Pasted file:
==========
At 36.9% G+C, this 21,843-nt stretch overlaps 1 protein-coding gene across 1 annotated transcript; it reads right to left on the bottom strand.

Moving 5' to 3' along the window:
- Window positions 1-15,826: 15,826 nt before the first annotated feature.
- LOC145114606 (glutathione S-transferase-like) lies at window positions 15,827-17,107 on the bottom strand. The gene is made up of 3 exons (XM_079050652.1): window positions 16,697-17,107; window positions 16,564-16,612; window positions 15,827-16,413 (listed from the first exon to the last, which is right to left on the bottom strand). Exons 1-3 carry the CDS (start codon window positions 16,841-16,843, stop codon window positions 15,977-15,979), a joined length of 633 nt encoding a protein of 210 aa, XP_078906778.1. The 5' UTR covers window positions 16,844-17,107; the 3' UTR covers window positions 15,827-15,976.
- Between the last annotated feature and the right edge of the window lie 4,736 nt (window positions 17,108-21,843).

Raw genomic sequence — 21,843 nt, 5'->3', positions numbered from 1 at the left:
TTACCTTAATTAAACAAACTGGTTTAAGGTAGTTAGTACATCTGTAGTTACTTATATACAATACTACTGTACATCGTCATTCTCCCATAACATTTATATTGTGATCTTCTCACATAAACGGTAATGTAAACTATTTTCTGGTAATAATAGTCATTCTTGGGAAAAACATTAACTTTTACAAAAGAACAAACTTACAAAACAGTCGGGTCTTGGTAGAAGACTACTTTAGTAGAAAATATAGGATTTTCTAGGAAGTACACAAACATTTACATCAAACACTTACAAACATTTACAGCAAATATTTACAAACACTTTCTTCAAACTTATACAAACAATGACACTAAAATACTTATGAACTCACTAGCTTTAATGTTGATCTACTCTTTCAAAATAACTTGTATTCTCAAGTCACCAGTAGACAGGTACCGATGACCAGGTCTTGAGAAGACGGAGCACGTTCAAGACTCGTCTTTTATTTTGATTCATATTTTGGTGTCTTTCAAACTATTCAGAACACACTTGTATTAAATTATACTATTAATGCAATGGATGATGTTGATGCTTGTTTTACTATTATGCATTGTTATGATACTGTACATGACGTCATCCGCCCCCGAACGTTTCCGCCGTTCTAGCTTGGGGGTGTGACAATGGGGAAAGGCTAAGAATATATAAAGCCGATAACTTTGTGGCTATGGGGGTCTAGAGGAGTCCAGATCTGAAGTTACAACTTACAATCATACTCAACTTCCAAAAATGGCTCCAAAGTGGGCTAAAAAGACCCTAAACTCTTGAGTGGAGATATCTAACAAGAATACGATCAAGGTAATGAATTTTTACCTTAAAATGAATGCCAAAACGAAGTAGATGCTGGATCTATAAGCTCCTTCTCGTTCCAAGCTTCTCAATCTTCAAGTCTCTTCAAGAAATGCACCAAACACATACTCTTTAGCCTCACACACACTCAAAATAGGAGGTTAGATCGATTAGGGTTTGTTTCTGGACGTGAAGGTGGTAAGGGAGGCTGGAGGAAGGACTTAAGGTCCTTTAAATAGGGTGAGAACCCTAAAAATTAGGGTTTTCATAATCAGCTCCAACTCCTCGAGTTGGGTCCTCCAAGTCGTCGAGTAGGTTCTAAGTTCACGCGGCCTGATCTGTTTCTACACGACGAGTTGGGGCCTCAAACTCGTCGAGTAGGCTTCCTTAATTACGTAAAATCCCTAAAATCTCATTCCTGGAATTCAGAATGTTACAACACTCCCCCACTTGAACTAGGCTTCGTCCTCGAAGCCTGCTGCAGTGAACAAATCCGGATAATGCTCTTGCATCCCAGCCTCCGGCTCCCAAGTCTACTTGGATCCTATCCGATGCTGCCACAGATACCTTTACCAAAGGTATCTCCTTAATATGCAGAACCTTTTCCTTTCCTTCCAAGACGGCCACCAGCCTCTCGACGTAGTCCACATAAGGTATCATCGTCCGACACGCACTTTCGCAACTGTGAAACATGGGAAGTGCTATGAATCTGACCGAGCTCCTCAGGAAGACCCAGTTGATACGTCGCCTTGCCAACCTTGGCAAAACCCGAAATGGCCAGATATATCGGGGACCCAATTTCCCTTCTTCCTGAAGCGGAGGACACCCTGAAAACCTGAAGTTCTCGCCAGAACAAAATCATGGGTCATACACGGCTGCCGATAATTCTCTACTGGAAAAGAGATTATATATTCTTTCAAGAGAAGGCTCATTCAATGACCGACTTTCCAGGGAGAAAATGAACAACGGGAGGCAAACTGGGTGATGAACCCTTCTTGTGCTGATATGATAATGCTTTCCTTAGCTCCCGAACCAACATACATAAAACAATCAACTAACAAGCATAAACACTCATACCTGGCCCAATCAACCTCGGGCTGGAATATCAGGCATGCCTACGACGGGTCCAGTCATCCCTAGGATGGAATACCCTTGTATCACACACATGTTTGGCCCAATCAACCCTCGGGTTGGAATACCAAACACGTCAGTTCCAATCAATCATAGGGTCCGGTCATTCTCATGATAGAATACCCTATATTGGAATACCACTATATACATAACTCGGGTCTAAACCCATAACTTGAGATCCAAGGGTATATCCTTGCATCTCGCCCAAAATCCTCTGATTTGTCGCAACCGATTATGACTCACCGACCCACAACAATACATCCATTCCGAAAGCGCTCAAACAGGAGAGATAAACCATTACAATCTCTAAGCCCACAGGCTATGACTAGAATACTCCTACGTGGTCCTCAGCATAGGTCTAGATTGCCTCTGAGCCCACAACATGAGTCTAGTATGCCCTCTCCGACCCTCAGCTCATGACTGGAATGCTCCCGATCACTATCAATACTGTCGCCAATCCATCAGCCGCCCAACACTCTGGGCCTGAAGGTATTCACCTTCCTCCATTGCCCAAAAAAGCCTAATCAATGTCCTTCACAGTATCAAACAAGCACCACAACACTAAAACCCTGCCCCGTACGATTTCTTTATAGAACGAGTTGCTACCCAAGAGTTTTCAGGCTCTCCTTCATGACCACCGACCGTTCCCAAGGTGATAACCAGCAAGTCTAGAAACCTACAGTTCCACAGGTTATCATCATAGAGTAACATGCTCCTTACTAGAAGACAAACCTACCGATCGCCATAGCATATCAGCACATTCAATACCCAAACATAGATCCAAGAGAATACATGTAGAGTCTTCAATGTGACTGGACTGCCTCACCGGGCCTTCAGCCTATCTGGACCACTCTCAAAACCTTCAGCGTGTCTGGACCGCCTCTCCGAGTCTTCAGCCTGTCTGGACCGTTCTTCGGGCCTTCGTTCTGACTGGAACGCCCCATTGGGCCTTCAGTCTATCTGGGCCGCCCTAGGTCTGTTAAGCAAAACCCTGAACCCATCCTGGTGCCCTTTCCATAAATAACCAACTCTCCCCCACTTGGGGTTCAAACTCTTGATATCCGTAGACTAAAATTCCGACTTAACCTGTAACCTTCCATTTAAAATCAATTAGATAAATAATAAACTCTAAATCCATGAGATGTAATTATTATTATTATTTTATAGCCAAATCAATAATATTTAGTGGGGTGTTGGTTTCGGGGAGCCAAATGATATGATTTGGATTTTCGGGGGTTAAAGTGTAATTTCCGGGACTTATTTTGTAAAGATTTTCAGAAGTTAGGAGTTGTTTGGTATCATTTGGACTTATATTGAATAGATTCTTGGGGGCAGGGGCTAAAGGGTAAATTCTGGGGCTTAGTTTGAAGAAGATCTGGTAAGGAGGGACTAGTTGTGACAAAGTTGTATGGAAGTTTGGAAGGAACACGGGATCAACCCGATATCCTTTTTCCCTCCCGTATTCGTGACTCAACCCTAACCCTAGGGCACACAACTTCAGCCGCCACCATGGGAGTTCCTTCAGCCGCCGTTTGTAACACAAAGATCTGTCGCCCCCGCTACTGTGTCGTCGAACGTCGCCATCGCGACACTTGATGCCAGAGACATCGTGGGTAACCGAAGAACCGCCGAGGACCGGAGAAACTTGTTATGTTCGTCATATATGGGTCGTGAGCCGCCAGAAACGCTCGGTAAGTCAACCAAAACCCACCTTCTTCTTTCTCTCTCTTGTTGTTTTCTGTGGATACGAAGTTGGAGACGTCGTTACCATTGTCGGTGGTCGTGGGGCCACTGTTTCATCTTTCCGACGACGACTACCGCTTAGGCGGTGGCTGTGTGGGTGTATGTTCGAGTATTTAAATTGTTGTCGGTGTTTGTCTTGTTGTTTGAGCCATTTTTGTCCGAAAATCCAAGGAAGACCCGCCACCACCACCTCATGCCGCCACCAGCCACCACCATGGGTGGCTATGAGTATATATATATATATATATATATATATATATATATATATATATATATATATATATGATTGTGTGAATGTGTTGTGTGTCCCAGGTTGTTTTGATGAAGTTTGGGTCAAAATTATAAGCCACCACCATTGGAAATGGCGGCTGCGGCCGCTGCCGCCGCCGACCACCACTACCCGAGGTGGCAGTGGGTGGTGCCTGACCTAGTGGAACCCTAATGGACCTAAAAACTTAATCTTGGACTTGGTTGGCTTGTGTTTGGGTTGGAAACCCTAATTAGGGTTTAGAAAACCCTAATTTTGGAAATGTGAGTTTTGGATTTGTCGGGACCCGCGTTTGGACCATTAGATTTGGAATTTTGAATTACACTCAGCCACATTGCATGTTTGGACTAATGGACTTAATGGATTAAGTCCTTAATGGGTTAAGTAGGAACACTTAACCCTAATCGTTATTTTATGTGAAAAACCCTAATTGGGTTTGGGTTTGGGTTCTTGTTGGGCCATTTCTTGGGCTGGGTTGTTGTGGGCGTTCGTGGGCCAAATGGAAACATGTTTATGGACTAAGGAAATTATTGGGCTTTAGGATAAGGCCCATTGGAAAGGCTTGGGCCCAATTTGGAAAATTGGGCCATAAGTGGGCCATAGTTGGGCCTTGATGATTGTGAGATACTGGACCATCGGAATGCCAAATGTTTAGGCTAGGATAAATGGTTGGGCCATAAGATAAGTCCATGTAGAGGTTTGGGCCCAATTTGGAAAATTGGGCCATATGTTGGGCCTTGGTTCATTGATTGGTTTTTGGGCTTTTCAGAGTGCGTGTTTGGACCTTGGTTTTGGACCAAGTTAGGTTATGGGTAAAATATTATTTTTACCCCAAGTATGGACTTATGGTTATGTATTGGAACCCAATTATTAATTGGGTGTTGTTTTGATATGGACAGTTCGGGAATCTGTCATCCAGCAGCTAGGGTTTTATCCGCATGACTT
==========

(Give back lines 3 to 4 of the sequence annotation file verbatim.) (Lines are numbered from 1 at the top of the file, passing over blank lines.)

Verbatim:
- Window positions 1-15,826: 15,826 nt before the first annotated feature.
- LOC145114606 (glutathione S-transferase-like) lies at window positions 15,827-17,107 on the bottom strand. The gene is made up of 3 exons (XM_079050652.1): window positions 16,697-17,107; window positions 16,564-16,612; window positions 15,827-16,413 (listed from the first exon to the last, which is right to left on the bottom strand). Exons 1-3 carry the CDS (start codon window positions 16,841-16,843, stop codon window positions 15,977-15,979), a joined length of 633 nt encoding a protein of 210 aa, XP_078906778.1. The 5' UTR covers window positions 16,844-17,107; the 3' UTR covers window positions 15,827-15,976.